These findings accord with prior model studies, actual acute stroke clinical trial observations, and formal statistical theory. In a model population study, an extreme neuroprotective effect was investigated, with every single patient treated benefitting a small amount from therapy.14 This more extreme version of model 1 showed, as would be expected, an even greater advantage of shift analysis over binary analyses. When the pattern of treatment effect is held constant, changes in the size of treatment effects alter the absolute power and sample size values associated with each test, but not the relative efficiency among the tests.
In actual clinical trials, shift analysis generally performed better than dichotomized analyses in trials of agents showing relatively even neuroprotective effects and in trials in which benefits clustered at less frequently prioritized health state transitions. Dichotomization at excellent outcome levels has been the more powerful technique in early recanalization trials, while dichotomization at good outcome levels has been the most powerful analytic technique in late recanalization trials.
Formal statistical literature studies have investigated the selection of statistical tests to match the pattern of treatment effect.15–17 In non-normally distributed data, such as highly skewed continuous distributions or ordered categorical outcomes, the most efficient statistical test has been shown to be dependent upon the type of alternative that the study aims to detect. The current study is an application of this general insight to the specific case of acute stroke therapy, delineating the relative efficiencies of commonly employed statistical tests when applied to four patterns of treatment effects expected or observed in acute stroke trials.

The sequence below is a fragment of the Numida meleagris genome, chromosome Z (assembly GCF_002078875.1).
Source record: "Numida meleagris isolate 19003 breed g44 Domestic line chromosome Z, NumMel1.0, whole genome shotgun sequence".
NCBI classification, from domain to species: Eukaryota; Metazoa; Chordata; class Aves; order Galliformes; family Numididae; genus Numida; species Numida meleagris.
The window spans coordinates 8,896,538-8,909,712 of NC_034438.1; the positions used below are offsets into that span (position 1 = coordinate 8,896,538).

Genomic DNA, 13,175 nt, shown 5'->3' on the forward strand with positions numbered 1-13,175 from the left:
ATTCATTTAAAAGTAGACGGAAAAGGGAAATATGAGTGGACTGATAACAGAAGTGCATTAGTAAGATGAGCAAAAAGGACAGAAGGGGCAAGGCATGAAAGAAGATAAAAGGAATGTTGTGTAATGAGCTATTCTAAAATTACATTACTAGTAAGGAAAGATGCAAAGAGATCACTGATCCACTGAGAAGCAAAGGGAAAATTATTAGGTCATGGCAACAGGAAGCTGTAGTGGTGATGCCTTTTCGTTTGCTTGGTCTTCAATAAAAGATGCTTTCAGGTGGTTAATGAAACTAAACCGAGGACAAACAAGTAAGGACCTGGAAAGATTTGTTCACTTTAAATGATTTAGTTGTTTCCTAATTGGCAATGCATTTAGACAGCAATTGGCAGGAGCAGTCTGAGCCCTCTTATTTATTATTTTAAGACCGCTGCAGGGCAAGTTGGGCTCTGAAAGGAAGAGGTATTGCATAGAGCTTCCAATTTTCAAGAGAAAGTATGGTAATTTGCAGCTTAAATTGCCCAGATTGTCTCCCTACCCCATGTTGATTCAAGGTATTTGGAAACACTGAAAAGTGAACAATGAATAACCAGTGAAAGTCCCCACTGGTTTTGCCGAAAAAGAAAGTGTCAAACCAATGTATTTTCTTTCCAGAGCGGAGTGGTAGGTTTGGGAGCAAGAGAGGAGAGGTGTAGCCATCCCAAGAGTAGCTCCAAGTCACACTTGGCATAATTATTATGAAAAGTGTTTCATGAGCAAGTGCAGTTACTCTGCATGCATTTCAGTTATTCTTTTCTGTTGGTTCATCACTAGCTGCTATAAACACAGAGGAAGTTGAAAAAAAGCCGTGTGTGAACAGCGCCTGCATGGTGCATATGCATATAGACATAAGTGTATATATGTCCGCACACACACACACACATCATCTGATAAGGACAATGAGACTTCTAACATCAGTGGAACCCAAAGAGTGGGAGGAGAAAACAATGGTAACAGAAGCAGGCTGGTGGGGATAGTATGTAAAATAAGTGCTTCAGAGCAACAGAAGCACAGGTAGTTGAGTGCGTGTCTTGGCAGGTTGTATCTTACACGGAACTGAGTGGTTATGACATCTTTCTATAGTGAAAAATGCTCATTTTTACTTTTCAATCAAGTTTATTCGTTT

This study has limitations. The treatment effects captured in the models are idealized; real agents and real trials will generally show less pure patterns of response. Sometimes blends of two models will better capture an agent’s likely profile than will an individual model. Sample size calculation for shift analysis in the models was performed using the Wilcoxon rank sum statistical test. In the OAST collaborators analysis, other statistical tests for ordinal data were slightly more efficient, including the robust ranks test, ordinal logistic regression, and bootstrap difference in mean rank.4 However, the Wilcoxon performed nearly as well and has advantages of less computational complexity than the other tests as well as being well known and having widespread availability. This study investigated shift and binary analyses, but not other analytic approaches to ordinal endpoints, such as proportional odds models, responder analysis, and the global statistic.3,18 Additional studies are needed to clarify the conditions under which these alternative options may enhance or reduce study power compared with shift and dichotomized analyses.
The pattern of the treatment effect of the intervention under investigation determines whether shift analysis or simple dichotomized analysis will be more efficient. Shift analysis is especially advantageous when treatments confer a relatively uniform, mild benefit to patients over a wide range of stroke severities of cluster at unexpected but clinically important health state transitions. When benefits cluster at a single health state transition that can be predicted beforehand, dichotomized analysis focused upon that state transition, but not others, will outperform shift analysis. These insights can guide clinical trialists in selecting the prespecified primary mode of statistical analysis for acute stroke clinical trials.
Address correspondence and reprint requests to Dr. Jeffrey L. Saver, UCLA Stroke Center, 710 Westwood Plaza, Los Angeles, CA 90095 ude.alcu@revasj
Editorial, page 1292
e-Pub ahead of print on December 17, 2008, at www.neurology.org.
Supported in part by NIH-NINDS Awards U01 NS 44364 and P50 NS044378.
Disclosure: The NIH is the sponsor of this study. J.L.S. in the last 2 years has served as an investigator on the following NIH Clinical Trials: FAST-MAG, MR RESCUE, IMS 2, IMS 3, CLEAR, ALIAS, CREST, TAO, and HEME-Surgery; and as an expert consultant on trial design to AGA Medical, CoAxia, ImaRx, Talacris, Fibrogen, Novo Nordisk, Astra Zeneca, Astellas Pharma, and Nuvelo. J.G. has no disclosures.
Presented in abstract form at the 59th annual meeting of the American Academy of Neurology, Boston, MA, May 2007.
Received February 6, 2008. Accepted in final form October 22, 2008.